The aim of this research is to investigate control strategies to carry out a pull out of a ballistic trajectory (initially the same as the sub-orbital ballistic HyShot and HIFiRE trajectories) and a pulsed roll angle bank manoeuvre for a hypersonic glider. This study investigates the performance of two different control methodologies in the presence of aerodynamic, gravimetric and actuator uncertainties: pole placement control (PPC) (as the baseline) and L1 adaptive control (to augment the PPC).
Through simulations, it is shown that the PPC carries out the pull up manoeuvre (by tracking the flight path angle, γc) on a scaled Generic Hypersonic Aerodynamics Model Example (GHAME model). Once the pull-up manoeuvre is carried out the lateral/directional PPCs perform satisfactorily in tracking the commanded roll angle, ϕ and maintaining a sideslip angle, β, of zero degrees. The PPCs presented are all Single Input Single Output (SISO) controllers. Pole-zero plots are utilised to highlight the stability properties of the PPC. All the controllers are stable. The differences in the performance and robustness for the various uncertainty cases are highlighted through the tracking error norm and the time delay margin (TDM). The performance of the PPC significantly worsens in the presence of uncertainties. This deterioration is quantified using tracking error norms, error dynamics acceleration and a control surface metric.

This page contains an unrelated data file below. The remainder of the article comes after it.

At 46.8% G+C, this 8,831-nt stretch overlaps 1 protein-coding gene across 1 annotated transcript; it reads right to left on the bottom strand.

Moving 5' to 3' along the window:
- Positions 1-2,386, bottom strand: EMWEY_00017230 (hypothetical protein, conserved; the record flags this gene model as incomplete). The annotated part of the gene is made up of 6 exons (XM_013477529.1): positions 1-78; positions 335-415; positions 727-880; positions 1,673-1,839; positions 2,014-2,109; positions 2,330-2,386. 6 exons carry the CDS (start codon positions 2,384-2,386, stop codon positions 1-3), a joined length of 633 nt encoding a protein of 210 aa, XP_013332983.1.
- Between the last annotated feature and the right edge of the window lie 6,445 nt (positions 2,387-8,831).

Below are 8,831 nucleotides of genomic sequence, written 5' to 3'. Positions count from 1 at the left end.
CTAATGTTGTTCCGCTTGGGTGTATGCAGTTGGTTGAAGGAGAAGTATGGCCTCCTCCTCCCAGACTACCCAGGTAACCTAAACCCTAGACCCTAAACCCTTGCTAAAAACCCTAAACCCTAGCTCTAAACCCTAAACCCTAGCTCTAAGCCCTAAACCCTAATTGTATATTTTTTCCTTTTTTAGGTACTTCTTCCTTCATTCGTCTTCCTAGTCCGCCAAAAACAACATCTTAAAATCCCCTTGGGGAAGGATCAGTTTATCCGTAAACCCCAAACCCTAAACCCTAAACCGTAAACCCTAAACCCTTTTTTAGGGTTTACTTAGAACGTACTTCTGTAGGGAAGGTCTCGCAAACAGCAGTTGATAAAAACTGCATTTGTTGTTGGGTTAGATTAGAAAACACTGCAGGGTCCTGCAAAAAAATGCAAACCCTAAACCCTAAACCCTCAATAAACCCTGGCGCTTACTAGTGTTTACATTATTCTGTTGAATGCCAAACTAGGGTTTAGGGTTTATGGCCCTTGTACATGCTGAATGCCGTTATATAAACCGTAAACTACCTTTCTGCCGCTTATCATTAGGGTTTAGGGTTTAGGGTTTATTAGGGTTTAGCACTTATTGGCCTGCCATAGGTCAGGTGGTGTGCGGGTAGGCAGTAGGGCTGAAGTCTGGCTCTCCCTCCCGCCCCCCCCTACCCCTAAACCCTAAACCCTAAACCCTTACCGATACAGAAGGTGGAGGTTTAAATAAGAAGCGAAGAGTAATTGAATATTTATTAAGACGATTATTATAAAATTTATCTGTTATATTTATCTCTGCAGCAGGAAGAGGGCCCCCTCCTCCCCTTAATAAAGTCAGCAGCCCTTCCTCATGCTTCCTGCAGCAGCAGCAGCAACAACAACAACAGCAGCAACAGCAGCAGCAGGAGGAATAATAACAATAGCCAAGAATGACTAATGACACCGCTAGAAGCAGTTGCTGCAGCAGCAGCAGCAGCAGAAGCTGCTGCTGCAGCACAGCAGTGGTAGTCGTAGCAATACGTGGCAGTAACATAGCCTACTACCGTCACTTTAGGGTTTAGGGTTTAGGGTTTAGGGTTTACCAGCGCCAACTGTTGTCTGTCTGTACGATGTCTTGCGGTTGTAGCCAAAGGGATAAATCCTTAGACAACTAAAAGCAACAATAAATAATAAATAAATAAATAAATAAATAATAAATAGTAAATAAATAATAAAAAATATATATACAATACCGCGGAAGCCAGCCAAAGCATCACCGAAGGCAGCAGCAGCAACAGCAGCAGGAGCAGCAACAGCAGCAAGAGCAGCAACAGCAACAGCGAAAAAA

L1 adaptive control is employed as a control strategy to augment the PPC as it allows the decoupling of the control and the estimation loop. The L1 control augmentation design is employed for both the longitudinal and the lateral/directional channels in the presence of matched and unmatched uncertainties. A piecewise constant adaptive law (to estimate the uncertainties) is adopted for all the channels. An additional challenge present in this research is that the flight path angle dynamics of the system display non-minimum phase behaviour. The L1 control theory requires the inversion of the system dynamics, which renders the control law, which cancels the unmatched uncertainties, unstable. An inverse DC gain method is presented and tested. Using this modification, the inversion of the system dynamics is avoided. The main step forward that has been taken in this thesis is the extension of the application of L1 theory and its application to a non-minimum phase state feedback Linear Time Varying (LTV) systems. This modified law prevents a reformulation of the control problem, for example computing an alternative representation of the state estimator in the augmented controller in order to have all the uncertainties come in through the matched channel of the system or having a virtual inertial measurement unit (IMU) in order to make the measured values minimum phase. The L1 augmented controller is able to cancel the uncertainties and is able to restore the performance of the controller and bring the system closer to the desired system performance. The improvement provided by the L1 augmented controller is demonstrated using the tracking error norm and the control surface metric. The augmented controller, however, shows a reduction in the robustness parameter, which is the time-delay margin. This result is consistent with that observed in adaptive control as there is a trade-off between performance and robustness.